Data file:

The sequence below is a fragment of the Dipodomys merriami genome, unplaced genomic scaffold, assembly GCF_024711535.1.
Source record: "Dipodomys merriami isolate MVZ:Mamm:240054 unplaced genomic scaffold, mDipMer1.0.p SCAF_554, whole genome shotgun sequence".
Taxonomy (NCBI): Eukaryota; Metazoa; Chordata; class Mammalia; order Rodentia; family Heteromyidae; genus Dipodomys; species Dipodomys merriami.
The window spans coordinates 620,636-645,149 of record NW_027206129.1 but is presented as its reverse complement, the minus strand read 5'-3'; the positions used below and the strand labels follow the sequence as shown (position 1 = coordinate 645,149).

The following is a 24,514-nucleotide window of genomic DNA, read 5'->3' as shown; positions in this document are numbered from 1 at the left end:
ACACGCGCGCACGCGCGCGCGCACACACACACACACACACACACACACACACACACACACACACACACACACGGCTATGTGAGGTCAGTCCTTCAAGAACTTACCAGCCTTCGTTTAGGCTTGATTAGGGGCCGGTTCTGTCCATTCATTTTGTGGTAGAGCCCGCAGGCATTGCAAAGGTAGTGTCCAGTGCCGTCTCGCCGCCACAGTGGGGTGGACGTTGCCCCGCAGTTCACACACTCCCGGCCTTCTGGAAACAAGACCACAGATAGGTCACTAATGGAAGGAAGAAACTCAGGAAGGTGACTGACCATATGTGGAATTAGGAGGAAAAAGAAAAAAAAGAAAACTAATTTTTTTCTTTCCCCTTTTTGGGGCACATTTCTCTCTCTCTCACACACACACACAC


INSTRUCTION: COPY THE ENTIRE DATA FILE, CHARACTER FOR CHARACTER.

The sequence below is a fragment of the Dipodomys merriami genome, unplaced genomic scaffold, assembly GCF_024711535.1.
Source record: "Dipodomys merriami isolate MVZ:Mamm:240054 unplaced genomic scaffold, mDipMer1.0.p SCAF_554, whole genome shotgun sequence".
Taxonomy (NCBI): Eukaryota; Metazoa; Chordata; class Mammalia; order Rodentia; family Heteromyidae; genus Dipodomys; species Dipodomys merriami.
The window spans coordinates 620,636-645,149 of record NW_027206129.1 but is presented as its reverse complement, the minus strand read 5'-3'; the positions used below and the strand labels follow the sequence as shown (position 1 = coordinate 645,149).

The following is a 24,514-nucleotide window of genomic DNA, read 5'->3' as shown; positions in this document are numbered from 1 at the left end:
ACACGCGCGCACGCGCGCGCGCACACACACACACACACACACACACACACACACACACACACACACACACACGGCTATGTGAGGTCAGTCCTTCAAGAACTTACCAGCCTTCGTTTAGGCTTGATTAGGGGCCGGTTCTGTCCATTCATTTTGTGGTAGAGCCCGCAGGCATTGCAAAGGTAGTGTCCAGTGCCGTCTCGCCGCCACAGTGGGGTGGACGTTGCCCCGCAGTTCACACACTCCCGGCCTTCTGGAAACAAGACCACAGATAGGTCACTAATGGAAGGAAGAAACTCAGGAAGGTGACTGACCATATGTGGAATTAGGAGGAAAAAGAAAAAAAAGAAAACTAATTTTTTTCTTTCCCCTTTTTGGGGCACATTTCTCTCTCTCTCACACACACACACAC